Core Grammar #5: Prepositions

Prepositions—the little linking words

When a person begins learning English (either as an infant or as a second-language speaker), the names (nouns) come first: ball, milk, outside. Then come the big concrete verbs: throw ball, drink milk, go outside. After that, we learn something about sentence structure: I throw the ball. Babies drink milk. Do you want to go outside?

The little function words are the last ones we learn, and they are the most difficult because they are often abstract and idiomatic. (And misuse of the little words is what marks a person as a foreigner to a language.) Prepositions are in this class of small function words:

Preposition difficulties are the reason sentences like these seem off-balance and awkward, even though we can figure out what they mean:

Problem #1: there are a lot of them

This website claims that English has over 150 prepositions and something like 70 are the "common ones." You would probably go insane if you were required to memorize 70 little words and their usage.

Problem #2: usage is often abstract and idiomatic

The root meaning often relates to location (thus, the "position" part of the name), as shown by this cute website showing a puppy in different places. One textbook shows a huge block of cheese and mice in different prepositional relations to it (inside, beside, on, under, and so forth).

The problem, though, is that some prepositional relationships are difficult to visualize, so the "location" idea becomes very unhelpful: The children climbed the mountain without fear. That's an abstract concept, not something you can take a photo of.

Preposition usage is often idiomatic (just the way we do it, but it's difficult to explain logically). Fouling up an idiomatic usage is not always fatal to your meaning, but it does brand you as an outsider to the language group you are trying to speak to. Here are several possibilities to show what I mean (the red ones don't work):

Problem #3: cell phones and Twitter

You probably saw that one coming. If all of your reading and writing is on Twitter, you get used to a 140 character limit; cell phones are more generous at 160. Obviously, the little words that do not carry heavy meaning (but only define relationships) do not have any space, and text/Twitter is incredibly concrete, so abstract relationships just do not fit there. Cell phone style has been leaking into school writing for some time. Here is a quotation¹ from a school paper submitted by a Scottish girl:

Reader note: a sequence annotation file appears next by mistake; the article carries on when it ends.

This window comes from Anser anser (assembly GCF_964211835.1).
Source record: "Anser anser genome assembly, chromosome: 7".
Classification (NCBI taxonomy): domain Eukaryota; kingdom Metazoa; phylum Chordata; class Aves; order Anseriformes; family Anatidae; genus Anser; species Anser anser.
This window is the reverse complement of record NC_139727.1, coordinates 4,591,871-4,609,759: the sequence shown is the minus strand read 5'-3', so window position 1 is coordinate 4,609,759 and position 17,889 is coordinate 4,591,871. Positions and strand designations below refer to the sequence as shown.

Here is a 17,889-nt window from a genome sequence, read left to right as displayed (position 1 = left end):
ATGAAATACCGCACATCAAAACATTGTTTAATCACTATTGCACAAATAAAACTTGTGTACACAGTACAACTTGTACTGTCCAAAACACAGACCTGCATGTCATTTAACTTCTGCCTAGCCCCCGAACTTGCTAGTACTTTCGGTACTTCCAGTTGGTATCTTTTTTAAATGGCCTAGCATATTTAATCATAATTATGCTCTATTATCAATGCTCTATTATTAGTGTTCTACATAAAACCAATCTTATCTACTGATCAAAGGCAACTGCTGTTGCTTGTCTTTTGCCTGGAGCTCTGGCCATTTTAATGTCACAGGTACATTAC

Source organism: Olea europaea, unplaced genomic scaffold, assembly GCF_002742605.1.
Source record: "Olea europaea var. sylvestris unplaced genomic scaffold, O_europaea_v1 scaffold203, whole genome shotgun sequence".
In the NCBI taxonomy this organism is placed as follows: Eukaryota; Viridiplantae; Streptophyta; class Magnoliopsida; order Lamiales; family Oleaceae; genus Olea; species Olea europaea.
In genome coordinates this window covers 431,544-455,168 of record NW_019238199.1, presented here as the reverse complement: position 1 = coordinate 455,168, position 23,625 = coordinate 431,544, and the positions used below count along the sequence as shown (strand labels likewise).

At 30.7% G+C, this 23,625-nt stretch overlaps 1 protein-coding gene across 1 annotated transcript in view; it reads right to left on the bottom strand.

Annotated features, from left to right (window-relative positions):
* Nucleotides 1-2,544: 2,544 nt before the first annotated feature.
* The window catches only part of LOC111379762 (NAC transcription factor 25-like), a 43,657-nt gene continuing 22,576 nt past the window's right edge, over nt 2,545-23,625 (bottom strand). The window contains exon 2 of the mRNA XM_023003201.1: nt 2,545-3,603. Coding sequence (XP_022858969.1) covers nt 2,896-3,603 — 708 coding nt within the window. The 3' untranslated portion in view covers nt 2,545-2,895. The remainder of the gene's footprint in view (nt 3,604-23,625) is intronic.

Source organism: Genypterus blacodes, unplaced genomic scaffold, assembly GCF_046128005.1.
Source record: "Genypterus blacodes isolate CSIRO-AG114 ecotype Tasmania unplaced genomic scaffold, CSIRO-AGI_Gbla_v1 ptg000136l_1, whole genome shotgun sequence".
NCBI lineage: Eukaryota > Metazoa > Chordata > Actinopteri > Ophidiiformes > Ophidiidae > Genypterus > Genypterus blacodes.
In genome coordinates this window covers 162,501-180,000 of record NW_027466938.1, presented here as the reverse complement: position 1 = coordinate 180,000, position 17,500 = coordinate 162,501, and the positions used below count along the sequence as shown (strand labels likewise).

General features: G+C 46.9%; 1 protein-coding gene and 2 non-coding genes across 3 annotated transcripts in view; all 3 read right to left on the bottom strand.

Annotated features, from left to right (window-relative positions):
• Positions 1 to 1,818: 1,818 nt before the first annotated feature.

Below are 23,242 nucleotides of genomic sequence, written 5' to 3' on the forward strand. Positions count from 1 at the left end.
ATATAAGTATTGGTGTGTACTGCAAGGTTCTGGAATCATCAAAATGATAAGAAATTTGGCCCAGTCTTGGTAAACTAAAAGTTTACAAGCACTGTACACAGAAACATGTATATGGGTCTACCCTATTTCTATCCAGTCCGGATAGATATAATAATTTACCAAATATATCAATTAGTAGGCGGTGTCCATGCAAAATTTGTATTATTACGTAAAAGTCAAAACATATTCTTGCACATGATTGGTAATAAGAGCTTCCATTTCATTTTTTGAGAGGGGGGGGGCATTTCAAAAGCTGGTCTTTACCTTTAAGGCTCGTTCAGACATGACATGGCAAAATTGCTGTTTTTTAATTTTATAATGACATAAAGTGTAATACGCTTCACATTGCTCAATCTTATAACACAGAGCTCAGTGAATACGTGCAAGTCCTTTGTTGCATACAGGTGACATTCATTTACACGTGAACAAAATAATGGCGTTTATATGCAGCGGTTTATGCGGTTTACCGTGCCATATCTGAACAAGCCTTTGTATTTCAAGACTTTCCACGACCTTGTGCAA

My smmr hols wr CWOT. B4, we used 2go2 NY 2C my bro, his GF & thr 3 :- kids FTF. ILNY, it's a gr8 plc.

Obviously, if you are immersed in that sort of writing, the little words get lost.

Dealing with the Problems

  1. Actually read well-edited material such as the assignments for this course. And by "read," I do not mean the desperate last-second scan that might help you pass the daily reading quiz. I don't mean asking your roommate to explain the content either. You need to interact with the text itself.
  2. Become aware of the differences language makes. If my mother was ill, I might say "she was in the hospital." Someone from England would be more likely to say his mother "was in hospital" (leaving out "the"). Is one of us wrong? No, but we are in different language groups. You are trying to learn how to fit in with the "smart club" of academic and business writers and speakers, so try to imitate their usage.
  3. When you write, read your copy aloud. If it sounds weird and awkward, chances are the little words are causing trouble. Sometimes your best repair is to simply do a new sentence—a one-word change might not be enough. The real repair for the Waldo sentence might best be: "Waldo's unfit parenting of his children was tragic."
  4. You may have to do more surgery than simply trading out words. An even better rewrite of the sentences above might be "The unfit parenting of the children by Waldo was tragic."

More information:


¹ Translation (as if you needed it!): "My summer holidays were a complete waste of time. Before, we used to go to New York to see my brother, his girlfriend, and their three cute kids in person (face to face). I love New York. It's a great place."
This quotation is from: "Is txt Ruining the English Language?" Have Your Say. BBC News, 6 Mar. 2003. Web. 14 June 2012.


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The contents of this page have not been reviewed or approved by Ashland University.
Revised 8/10/17 • Page author: Curtis Allen • e-mail: callen@ashland.edu.